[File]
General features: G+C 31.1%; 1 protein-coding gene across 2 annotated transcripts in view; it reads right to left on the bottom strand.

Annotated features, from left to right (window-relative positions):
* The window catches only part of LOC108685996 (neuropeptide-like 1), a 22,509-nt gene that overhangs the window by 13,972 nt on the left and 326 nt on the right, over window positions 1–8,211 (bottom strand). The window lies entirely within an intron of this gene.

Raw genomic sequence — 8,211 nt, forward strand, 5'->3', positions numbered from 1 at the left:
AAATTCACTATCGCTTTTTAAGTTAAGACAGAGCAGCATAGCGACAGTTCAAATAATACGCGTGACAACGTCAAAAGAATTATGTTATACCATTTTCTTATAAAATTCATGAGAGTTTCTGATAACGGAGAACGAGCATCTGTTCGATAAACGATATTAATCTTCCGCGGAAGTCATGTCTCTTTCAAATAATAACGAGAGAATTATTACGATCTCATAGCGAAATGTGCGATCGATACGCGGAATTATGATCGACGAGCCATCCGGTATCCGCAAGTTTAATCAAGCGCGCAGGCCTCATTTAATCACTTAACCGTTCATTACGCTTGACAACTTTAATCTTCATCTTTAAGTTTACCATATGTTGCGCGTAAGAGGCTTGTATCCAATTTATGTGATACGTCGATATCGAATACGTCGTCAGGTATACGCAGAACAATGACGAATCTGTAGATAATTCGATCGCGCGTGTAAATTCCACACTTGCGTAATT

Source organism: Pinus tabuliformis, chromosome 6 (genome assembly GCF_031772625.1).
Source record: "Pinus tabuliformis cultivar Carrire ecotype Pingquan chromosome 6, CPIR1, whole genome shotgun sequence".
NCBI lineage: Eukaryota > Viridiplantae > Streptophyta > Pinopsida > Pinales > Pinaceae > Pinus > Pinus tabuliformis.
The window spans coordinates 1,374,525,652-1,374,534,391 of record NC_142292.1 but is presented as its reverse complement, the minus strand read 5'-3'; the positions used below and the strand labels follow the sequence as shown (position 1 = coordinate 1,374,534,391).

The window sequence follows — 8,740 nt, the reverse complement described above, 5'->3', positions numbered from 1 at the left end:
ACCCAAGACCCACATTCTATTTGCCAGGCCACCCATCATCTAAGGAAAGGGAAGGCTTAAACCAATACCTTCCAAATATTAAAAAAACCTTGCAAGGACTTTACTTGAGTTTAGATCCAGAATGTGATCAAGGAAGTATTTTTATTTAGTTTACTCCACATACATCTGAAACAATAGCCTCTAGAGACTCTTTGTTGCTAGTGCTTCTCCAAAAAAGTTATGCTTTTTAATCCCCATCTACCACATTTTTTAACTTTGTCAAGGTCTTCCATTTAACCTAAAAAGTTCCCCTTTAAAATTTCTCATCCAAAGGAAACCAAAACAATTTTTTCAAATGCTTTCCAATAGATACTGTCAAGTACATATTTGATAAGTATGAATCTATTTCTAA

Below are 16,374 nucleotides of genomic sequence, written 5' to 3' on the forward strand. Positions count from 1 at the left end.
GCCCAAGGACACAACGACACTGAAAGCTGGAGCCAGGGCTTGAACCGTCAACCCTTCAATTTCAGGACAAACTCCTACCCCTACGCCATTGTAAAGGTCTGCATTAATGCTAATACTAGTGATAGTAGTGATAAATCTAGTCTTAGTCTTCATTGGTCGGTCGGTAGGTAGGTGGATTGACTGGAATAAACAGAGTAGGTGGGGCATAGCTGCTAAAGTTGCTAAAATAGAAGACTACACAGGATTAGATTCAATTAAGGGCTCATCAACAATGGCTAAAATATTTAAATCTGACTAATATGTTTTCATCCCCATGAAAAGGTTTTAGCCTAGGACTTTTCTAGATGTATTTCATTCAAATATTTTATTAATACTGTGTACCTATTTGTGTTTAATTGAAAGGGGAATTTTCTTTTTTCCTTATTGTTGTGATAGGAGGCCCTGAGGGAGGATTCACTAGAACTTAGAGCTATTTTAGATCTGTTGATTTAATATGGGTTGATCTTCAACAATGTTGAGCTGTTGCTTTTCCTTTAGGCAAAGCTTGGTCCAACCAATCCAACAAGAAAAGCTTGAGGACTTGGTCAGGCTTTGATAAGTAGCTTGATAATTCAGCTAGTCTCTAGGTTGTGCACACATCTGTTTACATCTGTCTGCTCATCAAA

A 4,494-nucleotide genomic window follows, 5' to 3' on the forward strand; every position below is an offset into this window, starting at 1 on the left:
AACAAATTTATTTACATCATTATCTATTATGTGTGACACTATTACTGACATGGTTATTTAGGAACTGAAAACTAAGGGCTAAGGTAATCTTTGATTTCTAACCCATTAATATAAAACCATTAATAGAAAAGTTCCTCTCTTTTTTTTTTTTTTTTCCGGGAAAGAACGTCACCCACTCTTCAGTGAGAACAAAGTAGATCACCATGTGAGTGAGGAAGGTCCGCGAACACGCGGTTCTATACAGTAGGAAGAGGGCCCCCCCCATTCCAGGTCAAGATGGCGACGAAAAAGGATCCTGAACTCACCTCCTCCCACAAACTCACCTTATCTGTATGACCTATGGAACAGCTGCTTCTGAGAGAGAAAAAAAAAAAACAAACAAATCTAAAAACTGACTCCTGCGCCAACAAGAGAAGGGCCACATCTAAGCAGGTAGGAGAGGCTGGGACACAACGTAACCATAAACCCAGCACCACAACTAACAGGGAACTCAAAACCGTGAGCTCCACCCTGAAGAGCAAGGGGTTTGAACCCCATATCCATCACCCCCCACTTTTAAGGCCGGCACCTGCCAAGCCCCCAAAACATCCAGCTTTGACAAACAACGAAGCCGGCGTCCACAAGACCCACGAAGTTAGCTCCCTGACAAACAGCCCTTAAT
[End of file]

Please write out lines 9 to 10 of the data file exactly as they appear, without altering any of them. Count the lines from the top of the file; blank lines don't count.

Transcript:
The window spans coordinates 1,374,525,652-1,374,534,391 of record NC_142292.1 but is presented as its reverse complement, the minus strand read 5'-3'; the positions used below and the strand labels follow the sequence as shown (position 1 = coordinate 1,374,534,391).

The window sequence follows — 8,740 nt, the reverse complement described above, 5'->3', positions numbered from 1 at the left end: